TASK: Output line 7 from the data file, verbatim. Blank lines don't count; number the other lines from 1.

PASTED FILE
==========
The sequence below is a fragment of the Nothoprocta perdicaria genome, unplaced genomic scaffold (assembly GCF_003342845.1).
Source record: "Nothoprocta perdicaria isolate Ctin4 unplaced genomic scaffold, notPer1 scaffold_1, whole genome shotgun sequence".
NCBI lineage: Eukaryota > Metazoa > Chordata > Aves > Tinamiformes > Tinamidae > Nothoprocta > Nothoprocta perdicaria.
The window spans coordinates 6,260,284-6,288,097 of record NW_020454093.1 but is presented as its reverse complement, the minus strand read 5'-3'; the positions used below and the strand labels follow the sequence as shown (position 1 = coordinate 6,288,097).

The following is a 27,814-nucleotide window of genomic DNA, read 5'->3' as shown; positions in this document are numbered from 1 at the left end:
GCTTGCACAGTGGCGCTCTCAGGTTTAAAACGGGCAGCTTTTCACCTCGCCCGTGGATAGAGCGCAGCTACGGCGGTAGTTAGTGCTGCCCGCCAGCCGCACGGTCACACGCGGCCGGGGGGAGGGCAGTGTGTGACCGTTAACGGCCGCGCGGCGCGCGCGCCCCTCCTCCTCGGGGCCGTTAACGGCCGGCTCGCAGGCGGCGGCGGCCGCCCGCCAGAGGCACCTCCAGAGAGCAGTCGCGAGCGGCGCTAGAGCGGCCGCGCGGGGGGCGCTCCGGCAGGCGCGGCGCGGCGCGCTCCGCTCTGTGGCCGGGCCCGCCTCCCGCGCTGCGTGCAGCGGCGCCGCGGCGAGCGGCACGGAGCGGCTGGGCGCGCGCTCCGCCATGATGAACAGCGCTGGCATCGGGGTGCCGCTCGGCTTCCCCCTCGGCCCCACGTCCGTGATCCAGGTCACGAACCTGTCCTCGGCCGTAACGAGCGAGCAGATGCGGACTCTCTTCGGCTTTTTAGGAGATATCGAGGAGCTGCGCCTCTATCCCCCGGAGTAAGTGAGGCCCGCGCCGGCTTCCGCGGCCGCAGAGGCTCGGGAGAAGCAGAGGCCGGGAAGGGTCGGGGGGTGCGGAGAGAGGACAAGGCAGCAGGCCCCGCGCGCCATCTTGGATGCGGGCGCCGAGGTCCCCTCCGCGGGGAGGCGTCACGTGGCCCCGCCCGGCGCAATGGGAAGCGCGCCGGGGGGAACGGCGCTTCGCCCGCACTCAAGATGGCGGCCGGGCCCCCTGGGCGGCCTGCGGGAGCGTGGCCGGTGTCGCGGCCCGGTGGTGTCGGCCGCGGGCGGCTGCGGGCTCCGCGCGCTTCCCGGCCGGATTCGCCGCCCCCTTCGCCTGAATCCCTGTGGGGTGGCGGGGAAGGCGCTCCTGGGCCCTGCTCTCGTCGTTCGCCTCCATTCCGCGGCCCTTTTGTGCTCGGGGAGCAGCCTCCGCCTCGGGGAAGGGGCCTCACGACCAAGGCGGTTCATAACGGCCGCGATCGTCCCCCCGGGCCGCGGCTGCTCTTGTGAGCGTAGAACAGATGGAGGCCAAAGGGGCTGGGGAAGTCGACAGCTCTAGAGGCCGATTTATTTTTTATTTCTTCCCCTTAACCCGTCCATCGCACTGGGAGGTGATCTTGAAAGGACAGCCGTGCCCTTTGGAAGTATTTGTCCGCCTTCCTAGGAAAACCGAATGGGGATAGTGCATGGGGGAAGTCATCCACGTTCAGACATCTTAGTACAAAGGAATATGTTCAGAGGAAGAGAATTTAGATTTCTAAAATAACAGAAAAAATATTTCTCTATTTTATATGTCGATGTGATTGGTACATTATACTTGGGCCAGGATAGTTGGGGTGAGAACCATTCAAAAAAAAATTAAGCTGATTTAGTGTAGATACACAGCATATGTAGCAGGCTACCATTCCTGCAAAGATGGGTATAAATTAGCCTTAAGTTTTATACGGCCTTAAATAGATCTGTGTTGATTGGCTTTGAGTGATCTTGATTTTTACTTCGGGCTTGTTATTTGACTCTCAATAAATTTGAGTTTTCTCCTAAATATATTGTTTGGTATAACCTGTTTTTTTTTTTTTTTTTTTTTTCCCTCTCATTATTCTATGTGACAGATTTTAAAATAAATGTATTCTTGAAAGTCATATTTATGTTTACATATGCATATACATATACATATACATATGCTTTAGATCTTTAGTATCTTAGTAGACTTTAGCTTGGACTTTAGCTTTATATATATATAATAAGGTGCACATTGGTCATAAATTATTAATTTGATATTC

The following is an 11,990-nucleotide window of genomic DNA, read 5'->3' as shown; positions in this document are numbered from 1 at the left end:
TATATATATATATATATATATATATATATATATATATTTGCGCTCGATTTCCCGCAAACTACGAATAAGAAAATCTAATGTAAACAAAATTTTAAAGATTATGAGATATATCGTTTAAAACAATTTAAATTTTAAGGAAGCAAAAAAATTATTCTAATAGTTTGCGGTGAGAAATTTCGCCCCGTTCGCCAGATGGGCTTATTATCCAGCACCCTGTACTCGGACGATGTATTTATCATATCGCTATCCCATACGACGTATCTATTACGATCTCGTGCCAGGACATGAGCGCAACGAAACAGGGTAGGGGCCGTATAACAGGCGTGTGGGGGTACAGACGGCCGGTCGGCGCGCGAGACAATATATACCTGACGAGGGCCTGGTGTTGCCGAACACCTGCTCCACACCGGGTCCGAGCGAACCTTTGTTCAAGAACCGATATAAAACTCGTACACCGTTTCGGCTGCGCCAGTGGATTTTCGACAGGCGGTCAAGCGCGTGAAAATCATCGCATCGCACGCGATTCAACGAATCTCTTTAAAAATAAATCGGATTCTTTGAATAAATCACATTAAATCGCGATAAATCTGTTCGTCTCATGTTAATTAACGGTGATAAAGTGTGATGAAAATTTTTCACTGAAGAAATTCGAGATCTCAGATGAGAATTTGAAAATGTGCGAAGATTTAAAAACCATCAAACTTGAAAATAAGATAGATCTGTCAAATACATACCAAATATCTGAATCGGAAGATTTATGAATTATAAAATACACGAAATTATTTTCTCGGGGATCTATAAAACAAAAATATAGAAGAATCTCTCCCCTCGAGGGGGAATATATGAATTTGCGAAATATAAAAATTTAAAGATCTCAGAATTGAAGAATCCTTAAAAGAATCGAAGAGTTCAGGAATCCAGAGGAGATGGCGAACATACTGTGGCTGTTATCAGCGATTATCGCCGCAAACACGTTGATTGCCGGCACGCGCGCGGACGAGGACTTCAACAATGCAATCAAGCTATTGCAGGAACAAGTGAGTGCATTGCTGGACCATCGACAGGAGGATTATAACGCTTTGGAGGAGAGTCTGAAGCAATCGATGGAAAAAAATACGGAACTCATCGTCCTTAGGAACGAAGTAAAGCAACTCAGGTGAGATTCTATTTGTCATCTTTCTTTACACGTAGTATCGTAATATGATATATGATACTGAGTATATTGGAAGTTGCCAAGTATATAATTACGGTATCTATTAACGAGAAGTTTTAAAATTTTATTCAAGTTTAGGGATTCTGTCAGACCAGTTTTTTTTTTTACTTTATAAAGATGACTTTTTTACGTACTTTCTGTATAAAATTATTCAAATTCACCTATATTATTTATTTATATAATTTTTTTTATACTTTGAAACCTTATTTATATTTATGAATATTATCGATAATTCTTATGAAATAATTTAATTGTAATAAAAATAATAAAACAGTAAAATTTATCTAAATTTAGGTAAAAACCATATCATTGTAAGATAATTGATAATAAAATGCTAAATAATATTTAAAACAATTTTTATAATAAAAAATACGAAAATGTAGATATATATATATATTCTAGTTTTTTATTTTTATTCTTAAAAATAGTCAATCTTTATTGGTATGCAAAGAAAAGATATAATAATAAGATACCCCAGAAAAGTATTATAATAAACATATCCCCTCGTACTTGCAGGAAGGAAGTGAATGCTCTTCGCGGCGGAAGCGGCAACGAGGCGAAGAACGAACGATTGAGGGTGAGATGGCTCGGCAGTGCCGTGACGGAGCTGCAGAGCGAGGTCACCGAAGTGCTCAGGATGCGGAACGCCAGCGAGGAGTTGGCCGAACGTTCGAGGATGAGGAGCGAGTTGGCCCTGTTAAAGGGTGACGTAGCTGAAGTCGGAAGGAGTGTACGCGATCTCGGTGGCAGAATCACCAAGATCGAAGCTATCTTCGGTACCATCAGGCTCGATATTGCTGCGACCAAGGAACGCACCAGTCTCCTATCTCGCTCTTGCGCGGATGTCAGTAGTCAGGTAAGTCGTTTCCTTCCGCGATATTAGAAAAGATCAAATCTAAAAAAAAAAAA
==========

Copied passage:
The following is an 11,990-nucleotide window of genomic DNA, read 5'->3' as shown; positions in this document are numbered from 1 at the left end: